The aim is to replace the dirty technology of the internal combustion engines with cleaner and safer smart vehicles, including the self-driving ones from Google. Tony Glover writes
A Silicon Valley believes it is only a decade away from solving the world's fossil fuel crisis while dramatically cutting road deaths.
By producing electric cars that can perform better than traditional vehicles while cutting carbon emissions, Silicon Valley's new breed of car maker hopes to replace the dangerous and dirty 20th-century technology of the internal combustion engine with a cleaner, safer form of automobile. Some of the computerised electric vehicles being driven around California are also programmed to do all the driving, potentially cutting the number of road accidents.
Silicon Valley's first indigenous electric car maker Tesla launched a high-priced electric sports car, the Roadster in 2008, some of which can be seen being driven around the UAE. The Roadster runs on laptop batteries and had a basic price of US$109,000 (Dh400,335), but it can accelerate from nought to 100kph in 3.7 seconds. It was followed by the Tesla Model S last year, a full-sized electric four-door fastback sedan with a price tag of $57,400, just over the half that of the Roadster. The company intends to launch a new electric car, the Model X, a full-sized sport utility vehicle, around 2015.
According to the Tesla spokesman, Karl Berridge, the Silicon Valley car maker subsequently will launch "third-generation electric cars" with a lower price tag and designed to have mass appeal, although the company's first priority has been to make its current model turn a profit.
"In the first quarter of this year, 4,750 vehicles were delivered. This is a significant number as it moves us into full profitability, making it over 7,000 Model S delivered [in total so far] with more than 20,000 to be delivered this year," says Mr Berridge.
But it is by no means certain that Tesla will be able to make the leap from a manufacturer of rich men's toys into a mainstream car maker. Even if electric car enthusiasts' claims that the traditional car makers are paying only lip service to electric cars is true, companies such as Toyota and Volkswagen may prove to be deadly competitors in an industry they know well. The Toyota Prius, a hybrid vehicle that runs on both petrol and electricity, is already selling well in Tesla's home market of California.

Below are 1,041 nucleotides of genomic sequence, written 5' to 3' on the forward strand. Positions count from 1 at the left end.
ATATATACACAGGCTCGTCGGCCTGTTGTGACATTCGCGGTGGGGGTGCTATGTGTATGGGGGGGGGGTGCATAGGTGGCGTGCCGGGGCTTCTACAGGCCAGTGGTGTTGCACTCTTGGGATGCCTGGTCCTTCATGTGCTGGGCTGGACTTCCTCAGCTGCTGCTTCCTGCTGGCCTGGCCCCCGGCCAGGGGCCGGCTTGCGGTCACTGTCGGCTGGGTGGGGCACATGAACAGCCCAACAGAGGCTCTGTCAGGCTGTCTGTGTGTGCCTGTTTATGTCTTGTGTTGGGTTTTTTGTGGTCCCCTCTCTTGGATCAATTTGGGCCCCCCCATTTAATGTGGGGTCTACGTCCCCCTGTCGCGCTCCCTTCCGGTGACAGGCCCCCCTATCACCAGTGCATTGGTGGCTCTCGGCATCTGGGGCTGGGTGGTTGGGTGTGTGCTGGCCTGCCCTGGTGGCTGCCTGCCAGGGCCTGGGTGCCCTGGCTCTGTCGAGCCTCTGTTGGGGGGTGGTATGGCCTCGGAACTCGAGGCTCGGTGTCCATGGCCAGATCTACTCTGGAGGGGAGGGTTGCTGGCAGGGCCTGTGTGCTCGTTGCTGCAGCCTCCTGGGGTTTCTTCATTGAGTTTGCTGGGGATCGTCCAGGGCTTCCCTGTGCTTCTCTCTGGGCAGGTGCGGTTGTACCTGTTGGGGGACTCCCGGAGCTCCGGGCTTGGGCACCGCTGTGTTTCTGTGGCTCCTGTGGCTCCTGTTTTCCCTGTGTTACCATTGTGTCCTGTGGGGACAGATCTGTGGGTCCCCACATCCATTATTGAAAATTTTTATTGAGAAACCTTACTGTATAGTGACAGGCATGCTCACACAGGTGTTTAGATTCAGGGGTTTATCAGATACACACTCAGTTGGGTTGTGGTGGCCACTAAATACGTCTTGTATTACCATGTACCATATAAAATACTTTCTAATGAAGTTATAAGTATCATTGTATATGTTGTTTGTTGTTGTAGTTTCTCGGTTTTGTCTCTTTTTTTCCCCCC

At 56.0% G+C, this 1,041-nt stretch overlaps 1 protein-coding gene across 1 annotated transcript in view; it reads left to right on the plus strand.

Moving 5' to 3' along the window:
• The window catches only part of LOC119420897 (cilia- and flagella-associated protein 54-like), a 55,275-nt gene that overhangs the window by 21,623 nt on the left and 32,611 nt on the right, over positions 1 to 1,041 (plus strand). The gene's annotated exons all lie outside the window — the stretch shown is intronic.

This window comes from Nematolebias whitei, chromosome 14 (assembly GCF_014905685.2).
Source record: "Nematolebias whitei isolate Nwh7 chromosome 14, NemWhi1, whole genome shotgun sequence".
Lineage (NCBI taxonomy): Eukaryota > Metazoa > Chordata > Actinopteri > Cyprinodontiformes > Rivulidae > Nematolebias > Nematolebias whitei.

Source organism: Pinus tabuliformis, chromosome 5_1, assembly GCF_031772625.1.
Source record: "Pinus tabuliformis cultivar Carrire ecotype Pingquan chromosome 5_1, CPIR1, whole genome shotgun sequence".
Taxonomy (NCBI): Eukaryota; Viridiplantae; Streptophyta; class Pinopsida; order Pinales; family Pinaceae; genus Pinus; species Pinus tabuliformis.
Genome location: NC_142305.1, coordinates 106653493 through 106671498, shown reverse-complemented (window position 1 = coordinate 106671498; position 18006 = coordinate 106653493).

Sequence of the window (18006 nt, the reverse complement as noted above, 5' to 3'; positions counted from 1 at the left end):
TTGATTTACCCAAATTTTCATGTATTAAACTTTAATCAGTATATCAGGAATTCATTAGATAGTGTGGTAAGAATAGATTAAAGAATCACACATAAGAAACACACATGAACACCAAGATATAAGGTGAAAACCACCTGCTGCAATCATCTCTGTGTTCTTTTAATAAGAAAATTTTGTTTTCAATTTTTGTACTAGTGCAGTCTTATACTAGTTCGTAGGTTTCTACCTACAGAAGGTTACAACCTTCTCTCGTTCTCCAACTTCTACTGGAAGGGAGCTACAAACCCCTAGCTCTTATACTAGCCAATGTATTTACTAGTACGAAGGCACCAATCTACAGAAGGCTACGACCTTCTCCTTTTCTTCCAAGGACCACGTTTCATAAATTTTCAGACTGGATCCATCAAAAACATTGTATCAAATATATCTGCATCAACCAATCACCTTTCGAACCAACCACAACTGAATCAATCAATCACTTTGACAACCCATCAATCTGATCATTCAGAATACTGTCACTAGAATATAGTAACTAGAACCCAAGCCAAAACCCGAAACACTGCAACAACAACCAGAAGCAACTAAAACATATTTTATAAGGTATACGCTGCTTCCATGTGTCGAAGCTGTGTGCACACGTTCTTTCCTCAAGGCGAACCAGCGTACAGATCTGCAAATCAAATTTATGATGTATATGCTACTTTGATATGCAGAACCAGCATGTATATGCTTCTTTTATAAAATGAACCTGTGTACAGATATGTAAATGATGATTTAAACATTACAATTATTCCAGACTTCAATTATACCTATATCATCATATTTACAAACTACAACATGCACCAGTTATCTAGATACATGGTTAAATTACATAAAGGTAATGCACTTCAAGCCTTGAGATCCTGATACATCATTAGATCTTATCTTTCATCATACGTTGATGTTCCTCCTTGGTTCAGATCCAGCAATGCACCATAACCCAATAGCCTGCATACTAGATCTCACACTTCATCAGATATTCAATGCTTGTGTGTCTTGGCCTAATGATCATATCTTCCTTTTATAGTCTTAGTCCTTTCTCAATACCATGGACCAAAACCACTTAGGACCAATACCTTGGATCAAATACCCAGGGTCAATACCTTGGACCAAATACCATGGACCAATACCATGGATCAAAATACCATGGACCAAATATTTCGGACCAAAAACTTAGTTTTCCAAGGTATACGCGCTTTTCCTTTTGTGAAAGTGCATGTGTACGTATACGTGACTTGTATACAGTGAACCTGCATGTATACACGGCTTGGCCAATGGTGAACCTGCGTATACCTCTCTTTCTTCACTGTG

But Tesla believes that cutting-edge technology will win out over traditional methods.
"We would see hybrids as a stopgap measure only," says Mr Berridge.
He adds: "Hybrids lack many of the benefits of electric cars. For example, the location of the battery on the floor of the vehicle means it handles and brakes better and has two trunks. This also makes the car faster and easier to service."
Google, whose co-founder Sergey Brin was recently spotted in a pink customised Tesla bearing a Batman sign, has already developed truly 21st-century in-car technology in the form of cars that are capable of automatically driving to a given location. This enables the driver to have more time to log on to online communications and entertainment services such as those provided by Google itself.
The main barrier to Google's domination of yet another industry is that its self-drive cars are a little like mobile phones and internet connections in that they are not of very much value until a significant number of people use them.
According to the Silicon Valley analyst Rob Enderle, the principal analyst at the Enderle Group: "It may be some years before enough electric vehicles are on the roads to enable them to communicate with one another to a point where human drivers no longer have to take the wheel.
"I pass the self-driving Google cars several times a week and generally there is a human driving them. The ongoing problem is that the lane lines aren't always in great shape, weather and visibility vary, and there is no conversation going on with the cars around them," says Mr Enderle.
He adds that the new breed of "smart" cars will gradually start to take over some aspects of driving before eventually taking over the driver's role entirely.
"This will probably initially enter the market as an ever more capable set of cruise control and auto-parking capability until we have a critical mass of cars that can communicate with each other and better anticipate problems," says Mr Enderle.
"Once that happens the conversion will happen pretty quickly, but we are likely well over a decade out before we will get the necessary critical mass."
But once in place car users should be able to get to their destination more quickly and know accurately at departure when the arrival time will be. "Smart cars" may also be safer than those driven by humans.
"Accidents, even those caused by equipment failure, will happen far less often. Fatal accidents will be all but eliminated, and cars will largely migrate towards looking like living rooms on wheels," says Mr Enderle.
But he adds that today's driver will soon become "an electronic pod person".